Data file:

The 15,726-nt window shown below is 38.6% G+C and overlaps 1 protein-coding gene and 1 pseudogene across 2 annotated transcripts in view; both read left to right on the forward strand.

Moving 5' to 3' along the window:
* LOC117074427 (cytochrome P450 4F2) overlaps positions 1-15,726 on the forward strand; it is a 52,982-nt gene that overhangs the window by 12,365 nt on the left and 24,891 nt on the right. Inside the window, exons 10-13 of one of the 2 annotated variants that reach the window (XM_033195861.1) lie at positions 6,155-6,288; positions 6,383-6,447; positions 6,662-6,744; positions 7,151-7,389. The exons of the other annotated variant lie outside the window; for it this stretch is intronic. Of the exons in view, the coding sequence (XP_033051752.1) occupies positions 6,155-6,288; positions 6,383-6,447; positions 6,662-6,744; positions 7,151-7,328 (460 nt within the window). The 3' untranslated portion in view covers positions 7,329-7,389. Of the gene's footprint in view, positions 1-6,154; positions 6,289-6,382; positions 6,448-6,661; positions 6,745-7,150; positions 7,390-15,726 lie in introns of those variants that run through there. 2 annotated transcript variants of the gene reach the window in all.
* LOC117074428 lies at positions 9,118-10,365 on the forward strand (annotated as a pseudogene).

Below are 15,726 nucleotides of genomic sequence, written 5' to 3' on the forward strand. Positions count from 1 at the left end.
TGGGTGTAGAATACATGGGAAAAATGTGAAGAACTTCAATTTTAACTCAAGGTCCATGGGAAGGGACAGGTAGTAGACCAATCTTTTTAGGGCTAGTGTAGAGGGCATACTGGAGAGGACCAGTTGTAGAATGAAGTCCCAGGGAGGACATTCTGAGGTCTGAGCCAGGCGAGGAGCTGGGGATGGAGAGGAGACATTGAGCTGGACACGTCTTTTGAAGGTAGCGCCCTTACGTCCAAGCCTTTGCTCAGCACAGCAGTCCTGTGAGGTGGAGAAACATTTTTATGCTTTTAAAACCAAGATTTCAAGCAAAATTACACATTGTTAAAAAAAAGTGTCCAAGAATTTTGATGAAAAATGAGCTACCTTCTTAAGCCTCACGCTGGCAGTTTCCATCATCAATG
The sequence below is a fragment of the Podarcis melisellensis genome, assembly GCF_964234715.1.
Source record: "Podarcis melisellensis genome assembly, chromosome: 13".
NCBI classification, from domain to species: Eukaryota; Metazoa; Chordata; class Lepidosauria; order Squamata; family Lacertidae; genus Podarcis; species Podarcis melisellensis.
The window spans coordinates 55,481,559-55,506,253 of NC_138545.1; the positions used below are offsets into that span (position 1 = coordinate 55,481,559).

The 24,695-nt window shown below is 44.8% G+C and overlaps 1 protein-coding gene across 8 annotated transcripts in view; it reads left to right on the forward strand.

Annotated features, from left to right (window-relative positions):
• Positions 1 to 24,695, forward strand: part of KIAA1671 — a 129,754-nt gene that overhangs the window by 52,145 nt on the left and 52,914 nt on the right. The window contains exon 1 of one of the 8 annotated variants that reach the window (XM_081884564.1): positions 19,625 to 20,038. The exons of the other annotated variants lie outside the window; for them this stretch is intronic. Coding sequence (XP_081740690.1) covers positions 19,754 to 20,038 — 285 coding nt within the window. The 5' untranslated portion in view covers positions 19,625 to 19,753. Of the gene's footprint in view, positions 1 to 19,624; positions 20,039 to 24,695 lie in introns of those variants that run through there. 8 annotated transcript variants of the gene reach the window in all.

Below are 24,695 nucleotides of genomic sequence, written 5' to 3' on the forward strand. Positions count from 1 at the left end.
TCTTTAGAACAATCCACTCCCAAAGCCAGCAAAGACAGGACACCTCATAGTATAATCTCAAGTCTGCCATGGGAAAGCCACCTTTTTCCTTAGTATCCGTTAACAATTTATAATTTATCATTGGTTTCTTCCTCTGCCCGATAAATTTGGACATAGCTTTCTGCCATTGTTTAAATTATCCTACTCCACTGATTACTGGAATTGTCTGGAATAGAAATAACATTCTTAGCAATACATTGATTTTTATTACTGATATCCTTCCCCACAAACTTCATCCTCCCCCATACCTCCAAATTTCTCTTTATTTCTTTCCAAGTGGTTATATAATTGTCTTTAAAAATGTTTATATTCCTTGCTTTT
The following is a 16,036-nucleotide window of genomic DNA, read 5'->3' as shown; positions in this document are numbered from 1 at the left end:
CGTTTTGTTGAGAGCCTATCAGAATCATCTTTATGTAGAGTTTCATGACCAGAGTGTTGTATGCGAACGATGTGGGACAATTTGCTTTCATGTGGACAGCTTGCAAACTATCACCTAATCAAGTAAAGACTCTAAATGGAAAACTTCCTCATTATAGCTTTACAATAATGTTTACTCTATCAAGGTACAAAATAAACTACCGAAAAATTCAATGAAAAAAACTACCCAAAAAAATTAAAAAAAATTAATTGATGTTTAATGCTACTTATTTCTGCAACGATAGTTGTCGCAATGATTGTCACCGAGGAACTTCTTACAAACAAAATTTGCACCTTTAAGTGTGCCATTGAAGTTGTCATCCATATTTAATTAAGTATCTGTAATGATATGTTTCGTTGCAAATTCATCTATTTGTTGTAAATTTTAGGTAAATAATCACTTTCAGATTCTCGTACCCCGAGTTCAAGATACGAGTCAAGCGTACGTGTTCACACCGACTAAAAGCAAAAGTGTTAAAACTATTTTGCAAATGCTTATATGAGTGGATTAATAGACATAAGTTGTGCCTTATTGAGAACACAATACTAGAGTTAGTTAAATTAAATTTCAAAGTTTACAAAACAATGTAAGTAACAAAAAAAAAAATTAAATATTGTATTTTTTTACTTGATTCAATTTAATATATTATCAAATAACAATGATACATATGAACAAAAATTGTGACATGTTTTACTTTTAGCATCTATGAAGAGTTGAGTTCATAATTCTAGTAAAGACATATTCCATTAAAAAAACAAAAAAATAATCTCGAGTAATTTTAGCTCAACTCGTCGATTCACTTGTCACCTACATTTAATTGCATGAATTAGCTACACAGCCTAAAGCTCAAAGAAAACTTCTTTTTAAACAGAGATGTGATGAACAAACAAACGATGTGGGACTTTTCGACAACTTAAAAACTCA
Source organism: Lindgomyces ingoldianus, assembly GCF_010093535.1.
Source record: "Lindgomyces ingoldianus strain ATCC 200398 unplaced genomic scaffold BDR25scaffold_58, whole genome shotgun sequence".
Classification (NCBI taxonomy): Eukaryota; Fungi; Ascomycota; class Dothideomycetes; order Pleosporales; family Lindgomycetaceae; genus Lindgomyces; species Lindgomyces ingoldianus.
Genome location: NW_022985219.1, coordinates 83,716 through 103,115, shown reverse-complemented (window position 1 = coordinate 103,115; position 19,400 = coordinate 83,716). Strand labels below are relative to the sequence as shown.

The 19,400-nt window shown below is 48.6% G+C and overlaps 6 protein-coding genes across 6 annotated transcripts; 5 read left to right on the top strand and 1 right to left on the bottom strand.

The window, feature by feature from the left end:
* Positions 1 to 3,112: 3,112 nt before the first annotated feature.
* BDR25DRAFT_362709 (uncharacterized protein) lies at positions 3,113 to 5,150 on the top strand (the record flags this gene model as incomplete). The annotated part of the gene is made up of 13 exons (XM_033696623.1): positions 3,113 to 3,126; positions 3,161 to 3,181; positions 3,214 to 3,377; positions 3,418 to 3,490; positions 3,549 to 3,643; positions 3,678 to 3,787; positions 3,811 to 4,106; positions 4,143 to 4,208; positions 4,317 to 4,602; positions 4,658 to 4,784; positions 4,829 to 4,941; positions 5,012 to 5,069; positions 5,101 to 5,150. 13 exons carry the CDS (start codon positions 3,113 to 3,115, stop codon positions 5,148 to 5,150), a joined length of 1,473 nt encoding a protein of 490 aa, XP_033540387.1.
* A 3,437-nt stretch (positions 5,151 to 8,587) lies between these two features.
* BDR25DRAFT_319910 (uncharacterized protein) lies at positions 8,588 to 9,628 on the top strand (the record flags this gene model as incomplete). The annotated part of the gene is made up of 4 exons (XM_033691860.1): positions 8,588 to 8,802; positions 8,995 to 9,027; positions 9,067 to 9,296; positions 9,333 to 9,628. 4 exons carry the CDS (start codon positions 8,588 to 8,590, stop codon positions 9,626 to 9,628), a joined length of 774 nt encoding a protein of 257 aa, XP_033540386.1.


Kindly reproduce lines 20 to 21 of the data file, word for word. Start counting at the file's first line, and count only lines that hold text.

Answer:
Classification (NCBI taxonomy): Eukaryota; Fungi; Ascomycota; class Dothideomycetes; order Pleosporales; family Lindgomycetaceae; genus Lindgomyces; species Lindgomyces ingoldianus.
Genome location: NW_022985219.1, coordinates 83,716 through 103,115, shown reverse-complemented (window position 1 = coordinate 103,115; position 19,400 = coordinate 83,716). Strand labels below are relative to the sequence as shown.